@Brackhar sounds like you are going to get combat on the right track
I would like to take the time to add my thoughts to this, sorry this turned into a wall of text…
More skills will be great giving our hearthlings more ways to engage the enemy, skills could even be used in combination with each other for added effectiveness.
The more skills the hearthlings and enemies have at there disposal the more interesting combat will become to watch and the higher potential to get good stories out of it.
Damage types and resistances are an interesting topic, as instead of saying this sword does 6 melee damage and 3 fire damage, because it’s a fire sword. Having the fire sword sets flammable armour on fire and does additional damage to enemies wearing cloth or chain mail rather than leather or plate armour (or something to that effect) feels a lot more natural than just having extra damage stats that just have a name to them.
Poison damage could be turned into damage over time after the attack, ice could slow the enemy.
The only thing that worries me with this is, for every skill added to the hearthlings or enemies the combat and for each damage type AI has a vast amount more to consider. It has to consider which armour and weapons everyone has and what skills they have whether the other skills in the group can be combined, if the skills do the same damage type as the users weapons, when the use of a skill is most effective and probably a lot more.
The more complex combat becomes the more chance there is for a human to look at a situation and be like what the hell is the AI doing, this is rubbish, I want control. And this causes frustration in the player.
This already happens because archers don’t understand that they can sit on a high ledge and pick enemies off when they come near, and the footmen don’t realise that they can just wait until the archers have picked most of the enemies off before running head first into the enemy.
There is a simple solution to this that will remove the players frustration, give the player direct control.
APM is a non issue when the game is pause able, every player no matter who they are technically has infinite APM.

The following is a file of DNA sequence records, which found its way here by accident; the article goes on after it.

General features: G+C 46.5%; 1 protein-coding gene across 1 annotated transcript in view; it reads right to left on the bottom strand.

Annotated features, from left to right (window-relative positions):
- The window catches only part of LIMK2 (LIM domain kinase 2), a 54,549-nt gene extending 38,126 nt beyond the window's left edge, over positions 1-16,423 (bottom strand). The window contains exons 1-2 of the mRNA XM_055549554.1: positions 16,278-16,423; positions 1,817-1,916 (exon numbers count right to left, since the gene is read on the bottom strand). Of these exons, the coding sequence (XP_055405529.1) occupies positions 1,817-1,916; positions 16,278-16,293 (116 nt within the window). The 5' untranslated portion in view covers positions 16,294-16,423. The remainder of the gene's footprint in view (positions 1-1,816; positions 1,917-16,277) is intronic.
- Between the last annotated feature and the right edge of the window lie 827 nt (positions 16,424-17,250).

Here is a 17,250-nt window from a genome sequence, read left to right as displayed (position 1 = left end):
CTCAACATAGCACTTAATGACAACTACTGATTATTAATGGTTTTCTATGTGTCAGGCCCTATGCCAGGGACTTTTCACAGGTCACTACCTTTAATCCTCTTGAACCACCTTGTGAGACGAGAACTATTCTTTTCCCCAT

The player already has direct control over crafters, we can specify where they sleep, eat, where all there resources are stored, where there goods are stored and even exactly what they make. Giving a crafter an order to make a chair is exactly the same as giving a knight an order to kill a goblin. Giving the order to stop killing the goblin and retreat because there is an army of goblins is analogous to telling the crafter to stop making the chair because actually that crafter has already made 60 chairs.
Currently we can micro-manage crafters. So why not combatants?
Yes have it so we can micro-manage them easily, but make it so they are also autonomous. One could argue that being able to tell the crafter what to make is too much micro and that they too should be autonomous, have some clever bit of AI that just controls the crafter when there is a surplus of raw materials. (That would actually be pretty cool, say the crafter has a thing for flower pots and crafts fancy flower pots as decorative items in there free time.)
It would definitely add to the story telling side of the game, there would be a potential to tie in the conversation system to the crafting system, the conversations a crafter had about there trade could effect what they crafted.
Some good things about the direction of the story telling side of the game where said in this topic a while ago.
Which brings me full circle back to combat. The word simulation is thrown around a lot with Stonehearth yet when it comes to the combat, there is very little simulation, it is about as simulated as Starcraft 2 i.e not at all.
If an enemy retreats before a footman has finished swinging his sword, the attack still “lands” even though the enemy is like 10 metres away. Arrows follow there targets and always hit, they don’t behave like projectiles, more like magical entities that defy gravity. Look up Supreme Commander Forged Alliance, that has the best model of any simulation/ strategy game for ranged combat.
I think I’ll leave it there for now, as you can tell I quite like talking about game design